It is 1983. The United States and Soviet Union are rattling their nuclear sabers nonstop. Economics being what they are has created a generation of latchkey kids in the U.S. who are quickly growing up way faster than the adults around them can cope with. And affordable computers are starting to make their way into homes across the country, laying the groundwork for a new subculture where technical savvy and a disdain for the rules are the coin of the realm. All of these come together in WarGames, a classic Cold War thriller of the early 80s that draws so closely from the real world around us that the older the movie gets, the scarier it becomes.
David Lightman is a Seattle teenager who is way too smart for his own good. Devoted entirely to computer games and delving deeply into the proto-hacker culture of the day, he fixes his awful grades by hacking his school’s computer. When news of his skills gets out, his classmate (and crush) Jennifer Mack asks him if he could do so on her behalf. David agrees as only a geek with zero social skill can, but as he looks for new ways to impress Jennifer, he stumbles into what appears to be the digital backroom of a computer wargame company. On a lark he chooses one of the options before him—Global Thermonuclear War—and plays a round as the Soviets. Little does he know that he has really accessed WOPR (War Operation Plan Response), a new supercomputer that manages the U.S. nuclear arsenal. WOPR has just gone online to automate nuclear weapons deployment, since humans can’t be trusted to hit the launch button when the time comes. But David doesn’t know that WOPR’s various simulation programs aren’t mere computer games, but self-learning routines to better enable WOPR to retaliate against nuclear attack. David’s make-believe nuclear strike prompts WOPR begins to take control of NORAD and starts a nuclear countdown clock that cannot be stopped. David’s a pretty good player of games. But nobody’s so good that they can beat a game that by design cannot be won.
This movie came at an interesting technological junction, before a lot of the digital advances that run our daily lives were even close to mass market access. This was the era of the early 2600 baud underground, and WarGames captures that particular Wild West era with enthusiastic faithfulness, more eager to show off a smarts kid running riot in the system then in trying to reduce cutting-edge telecomputing into terms that your Aunt Mabel can understand. WarGames seems to get that some folks in the audience will never get this tech, so it doesn’t even try to explain. It just hits you with what it can do. And what it can do, in the wrong hands, is pretty frightening.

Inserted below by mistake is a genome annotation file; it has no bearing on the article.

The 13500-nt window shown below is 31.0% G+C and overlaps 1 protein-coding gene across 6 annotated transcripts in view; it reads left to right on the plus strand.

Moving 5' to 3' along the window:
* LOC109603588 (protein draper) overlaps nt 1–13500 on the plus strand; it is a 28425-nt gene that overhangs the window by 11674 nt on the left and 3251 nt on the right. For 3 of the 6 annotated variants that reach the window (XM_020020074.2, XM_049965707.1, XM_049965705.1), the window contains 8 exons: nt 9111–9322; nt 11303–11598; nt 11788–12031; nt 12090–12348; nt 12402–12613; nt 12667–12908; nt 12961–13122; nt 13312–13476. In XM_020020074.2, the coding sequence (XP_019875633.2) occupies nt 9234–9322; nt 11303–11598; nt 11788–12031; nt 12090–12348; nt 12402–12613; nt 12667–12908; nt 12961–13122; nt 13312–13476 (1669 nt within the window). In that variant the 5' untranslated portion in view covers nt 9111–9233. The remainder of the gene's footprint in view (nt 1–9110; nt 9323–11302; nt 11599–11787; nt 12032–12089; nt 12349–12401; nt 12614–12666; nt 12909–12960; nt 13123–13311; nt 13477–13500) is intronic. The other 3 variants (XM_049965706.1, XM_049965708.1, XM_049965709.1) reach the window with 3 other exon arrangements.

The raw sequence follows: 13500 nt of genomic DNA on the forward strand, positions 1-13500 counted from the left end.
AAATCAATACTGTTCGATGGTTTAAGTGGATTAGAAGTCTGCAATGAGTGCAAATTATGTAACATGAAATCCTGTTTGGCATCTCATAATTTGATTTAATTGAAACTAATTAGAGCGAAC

For a story about preventing accidental nuclear annihilation, WarGames maintains a pretty breezy tone throughout much of its running length as we watch our two teenaged heroes deal with an adult world they have dangerously provoked, but one that is also simply too slow and too clumsy to keep up with its youngsters. WOPR might have been built to fight a nuclear war between the United States and the Soviet Union, but for the most part, the deeper conflict here is the young versus the old. The theme surfaces through the struggle to properly implement cutting edge technology, which for decades has been the province of super-enthusiasts and kids with more time on their hands than they know what to do with. But that’s all just a convenient delivery mechanism in this story. Sure, the tech here is weird and bewildering, but hardly more so than the very grown-up mentalities behind it all that have bought into the doctrine of mutually assured destruction. The idea that fighting with nuclear weapon is a no-win proposition is a concept that anybody can grasp. And while kids and machines quickly reach the sensible conclusion that a war like this must never be fought, the adults in the room are the ones with their fingers on the triggers. And nobody puts their hands on a nuclear trigger without already having been mesmerized by it.
When this movie game out, the specter of nuclear war had been in the background long enough for people to have gotten used to it. It’s no coincidence that play-until-your-inevitable-doom was a computer game design model that resonated particularly well with an entire generation of kids who never knew a day without the threat of instant destruction. So when we see David’s obsession with computer games of all kinds, sure, it’s part of the Reagan-era arcade culture. But as David contends with WOPR, we see an interest not so much in beating machines but in trying to triumph over that which cannot be escaped, reasoned with, or diverted.
WarGame’s moment of truth comes when David and Professor Falken (WOPR’s creator) distract the supercomputer’s efforts to launch nuclear missiles by playing some tic-tac-toe against itself. As the computer runs through every possible combination of the game, it understands the concept of stalemate, and how it’s the same in a children’s game or in nuclear war. The Finale of WarGames might feel like a Hollywood beat-the-clock scenario, were it not for a curious blurring between art and reality. Just a few months after the movie’s release, the world barely avoided an accidental nuclear exchange when aggressive American psyops, jumpy Soviet commanders and faulty computers pushed the doomsday clock to 11:59:59. Were it not for a single Soviet officer who realized things were not as they seemed, we’d all be scavenging for mushrooms within nuclear ash. That we’d hand the nuclear trigger over to a computer still feels far-fetched. That we’ll reduce ourselves to cinders one day—either by accident or on purpose—does not.